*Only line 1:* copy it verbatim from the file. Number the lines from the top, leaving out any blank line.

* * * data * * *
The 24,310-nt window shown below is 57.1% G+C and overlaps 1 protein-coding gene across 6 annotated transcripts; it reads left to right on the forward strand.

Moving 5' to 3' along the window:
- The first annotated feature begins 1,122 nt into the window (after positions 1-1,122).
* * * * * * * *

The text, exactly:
The 24,310-nt window shown below is 57.1% G+C and overlaps 1 protein-coding gene across 6 annotated transcripts; it reads left to right on the forward strand.